To Tank or Not to Tank: Part I, Reasons to Compete


After Jabari Parker tore the ACL in his left knee for the second time in three years, the question of whether or not the Milwaukee Bucks should tank for a lottery pick began swirling. Parker (20.1 pts, 6.1 reb, 2.8 ast, 1.0 stl, .490 fg%) was having a breakout, All-Star caliber season before his injury. In his first two NBA seasons, Parker average just over 13 points per game, so it’s conceivable that he would’ve been a candidate for the Most Improved Player Award (an award that could also be given to Parker’s teammate, Giannis Antetokounmpo). Prior to Parker’s injury, the Bucks had dropped 10 of their 12 games, and they had fallen out of the Eastern Conference playoff picture. Things were looking very bleak, and the outlook only got more ominous after Parker’s MRI confirmed the Bucks’ worst fears. With that being said, there are still two months to go in the regular season, with plenty of surprises to unfold, and there are still reasons for the Bucks to compete for a playoff spot.

1. The sake of competition

No fan, player, coach, or executive (except Rachel Phelps in Major League) wants their team to lose. The whole reason we watch and play sports is to win. For years, the Philadelphia 76ers seemingly did everything they could to lose games and they were just terrible to watch on the basketball court. If the Bucks were to throw games, or, at the very least, not compete with everything they have, ticket sales would plummet even more, and player morale would take a major hit. Given what we know about Antetokounmpo and head coach Jason Kidd, it’s unlikely that either of them will accept the notion that this season is lost.

2. Postseason basketball is still attainable

Let’s not pretend that the loss of Parker is a death sentence to the team’s success. In Parker’s rookie year (in which he only played 25 games), the Bucks finished 41-41, sixth place in the conference, and gave the Bulls a challenge before ultimately losing in six games in the first round. While the Bucks fell to as far as 11th in the East, they’ve never dropped more than three games behind the 8th seed, with only the Miami Heat and Charlotte Hornets ahead of them. This is mostly thanks to a weak field in the Eastern Conference. If Antetokounmpo can continue to carry the team, and if guys like Michael Beasley and Khris Middleton step up to replace Parker’s 20 points per game, they have as good of a chance as anyone to sneak into the postseason.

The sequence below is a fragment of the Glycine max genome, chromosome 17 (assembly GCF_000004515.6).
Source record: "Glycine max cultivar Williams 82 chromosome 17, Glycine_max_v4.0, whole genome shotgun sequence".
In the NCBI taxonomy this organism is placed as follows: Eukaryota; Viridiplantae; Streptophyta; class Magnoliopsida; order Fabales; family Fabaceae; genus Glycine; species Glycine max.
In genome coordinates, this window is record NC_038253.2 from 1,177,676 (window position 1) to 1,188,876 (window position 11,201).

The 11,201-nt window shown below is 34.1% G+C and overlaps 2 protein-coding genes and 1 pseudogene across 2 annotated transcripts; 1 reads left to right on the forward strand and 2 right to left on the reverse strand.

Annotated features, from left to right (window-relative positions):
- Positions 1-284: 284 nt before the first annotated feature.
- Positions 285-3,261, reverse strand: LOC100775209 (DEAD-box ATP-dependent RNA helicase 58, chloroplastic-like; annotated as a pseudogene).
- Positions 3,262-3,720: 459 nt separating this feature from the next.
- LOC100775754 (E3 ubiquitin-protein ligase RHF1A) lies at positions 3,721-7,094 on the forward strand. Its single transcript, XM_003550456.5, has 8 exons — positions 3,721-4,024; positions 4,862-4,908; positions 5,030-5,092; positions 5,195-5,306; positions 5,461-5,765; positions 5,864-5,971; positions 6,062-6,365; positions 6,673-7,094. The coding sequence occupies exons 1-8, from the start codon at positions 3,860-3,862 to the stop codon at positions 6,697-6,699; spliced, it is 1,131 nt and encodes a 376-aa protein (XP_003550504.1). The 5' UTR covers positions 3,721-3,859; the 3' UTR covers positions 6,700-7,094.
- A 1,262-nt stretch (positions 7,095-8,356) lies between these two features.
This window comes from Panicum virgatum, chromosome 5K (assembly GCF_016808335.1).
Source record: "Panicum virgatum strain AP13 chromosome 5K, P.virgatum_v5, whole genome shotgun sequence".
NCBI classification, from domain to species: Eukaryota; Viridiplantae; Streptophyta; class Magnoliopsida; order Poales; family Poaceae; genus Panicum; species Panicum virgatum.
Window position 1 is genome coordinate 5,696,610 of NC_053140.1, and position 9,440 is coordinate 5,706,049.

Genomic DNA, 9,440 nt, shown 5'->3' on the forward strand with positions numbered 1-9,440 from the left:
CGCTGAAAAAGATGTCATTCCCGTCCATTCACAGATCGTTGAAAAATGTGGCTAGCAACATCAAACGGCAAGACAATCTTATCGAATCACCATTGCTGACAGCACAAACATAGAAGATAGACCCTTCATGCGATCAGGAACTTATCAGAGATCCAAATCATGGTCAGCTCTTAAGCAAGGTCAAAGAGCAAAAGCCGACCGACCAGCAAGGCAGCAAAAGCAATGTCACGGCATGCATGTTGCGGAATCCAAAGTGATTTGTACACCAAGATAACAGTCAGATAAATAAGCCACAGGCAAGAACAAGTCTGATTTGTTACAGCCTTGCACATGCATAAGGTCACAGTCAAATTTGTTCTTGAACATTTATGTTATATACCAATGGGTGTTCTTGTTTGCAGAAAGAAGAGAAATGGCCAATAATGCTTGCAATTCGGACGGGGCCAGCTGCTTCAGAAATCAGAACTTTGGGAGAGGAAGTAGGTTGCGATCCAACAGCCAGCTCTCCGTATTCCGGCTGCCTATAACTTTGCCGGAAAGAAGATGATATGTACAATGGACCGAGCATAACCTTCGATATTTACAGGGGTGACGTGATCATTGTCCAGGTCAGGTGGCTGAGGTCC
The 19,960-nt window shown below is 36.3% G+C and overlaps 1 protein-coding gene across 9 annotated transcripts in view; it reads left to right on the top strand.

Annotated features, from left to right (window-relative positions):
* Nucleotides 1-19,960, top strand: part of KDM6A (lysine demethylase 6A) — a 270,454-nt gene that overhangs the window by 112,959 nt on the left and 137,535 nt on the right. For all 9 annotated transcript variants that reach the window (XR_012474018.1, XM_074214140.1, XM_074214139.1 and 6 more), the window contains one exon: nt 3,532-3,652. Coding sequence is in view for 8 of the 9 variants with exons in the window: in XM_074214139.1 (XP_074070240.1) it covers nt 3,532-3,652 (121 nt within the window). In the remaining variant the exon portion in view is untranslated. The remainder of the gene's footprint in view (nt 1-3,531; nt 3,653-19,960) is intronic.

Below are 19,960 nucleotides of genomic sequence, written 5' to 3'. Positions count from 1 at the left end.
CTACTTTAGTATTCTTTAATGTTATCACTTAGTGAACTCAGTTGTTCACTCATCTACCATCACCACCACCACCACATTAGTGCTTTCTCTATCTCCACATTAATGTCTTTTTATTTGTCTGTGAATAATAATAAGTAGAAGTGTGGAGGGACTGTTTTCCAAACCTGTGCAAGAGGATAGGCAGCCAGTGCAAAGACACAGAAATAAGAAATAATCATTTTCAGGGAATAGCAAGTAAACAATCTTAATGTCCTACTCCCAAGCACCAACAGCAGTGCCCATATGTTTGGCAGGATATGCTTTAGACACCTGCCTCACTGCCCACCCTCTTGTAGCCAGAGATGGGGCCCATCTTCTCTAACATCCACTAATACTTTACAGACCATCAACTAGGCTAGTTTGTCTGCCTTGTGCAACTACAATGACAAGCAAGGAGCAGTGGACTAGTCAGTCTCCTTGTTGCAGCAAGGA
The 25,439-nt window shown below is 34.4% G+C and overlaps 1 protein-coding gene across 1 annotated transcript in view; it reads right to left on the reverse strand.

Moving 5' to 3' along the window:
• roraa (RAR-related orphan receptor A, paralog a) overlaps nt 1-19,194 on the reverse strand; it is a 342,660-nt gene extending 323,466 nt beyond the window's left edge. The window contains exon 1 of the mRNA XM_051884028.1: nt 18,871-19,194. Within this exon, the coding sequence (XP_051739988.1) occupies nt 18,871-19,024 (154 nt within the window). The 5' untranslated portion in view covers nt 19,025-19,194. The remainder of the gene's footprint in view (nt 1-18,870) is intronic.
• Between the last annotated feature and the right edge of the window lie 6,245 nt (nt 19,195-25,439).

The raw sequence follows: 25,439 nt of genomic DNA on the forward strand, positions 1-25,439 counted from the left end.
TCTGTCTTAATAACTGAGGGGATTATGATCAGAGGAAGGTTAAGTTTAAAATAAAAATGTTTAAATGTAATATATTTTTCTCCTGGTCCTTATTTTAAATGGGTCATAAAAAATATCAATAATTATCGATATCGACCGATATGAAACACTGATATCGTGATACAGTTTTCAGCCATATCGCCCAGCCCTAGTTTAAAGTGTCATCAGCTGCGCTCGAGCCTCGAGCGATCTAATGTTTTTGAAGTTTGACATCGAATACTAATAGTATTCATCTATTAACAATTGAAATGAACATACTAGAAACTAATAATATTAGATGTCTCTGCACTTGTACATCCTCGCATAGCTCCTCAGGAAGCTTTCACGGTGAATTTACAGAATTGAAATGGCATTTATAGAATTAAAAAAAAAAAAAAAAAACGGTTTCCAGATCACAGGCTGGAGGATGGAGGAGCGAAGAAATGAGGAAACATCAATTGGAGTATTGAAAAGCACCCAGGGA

3. Upsets happen

It’s not likely that the Bucks, Hornets, Bulls, Pistons, or Heat will beat the Cavaliers or Celtics in a seven-game series. It also wasn’t likely for the 8th seed Memphis Grizzlies to beat the top seeded San Antonio Spurs in six games in 2011. And it wasn’t likely for the 2007 Warriors to do the same thing to the 61-win Mavericks. The point here is that upsets do happen. In the NBA, do they happen often? Not particularly. But it’s not impossible. The 1999 Knicks locked up the 8th seed, and went on to represent the East in the Finals. Now, were those squads better and more experienced than this young Milwaukee club? Absolutely. But it’s not asinine to say the Bucks have a chance to compete with elite teams. If the Bucks manage to get in, ANYTHING can happen.


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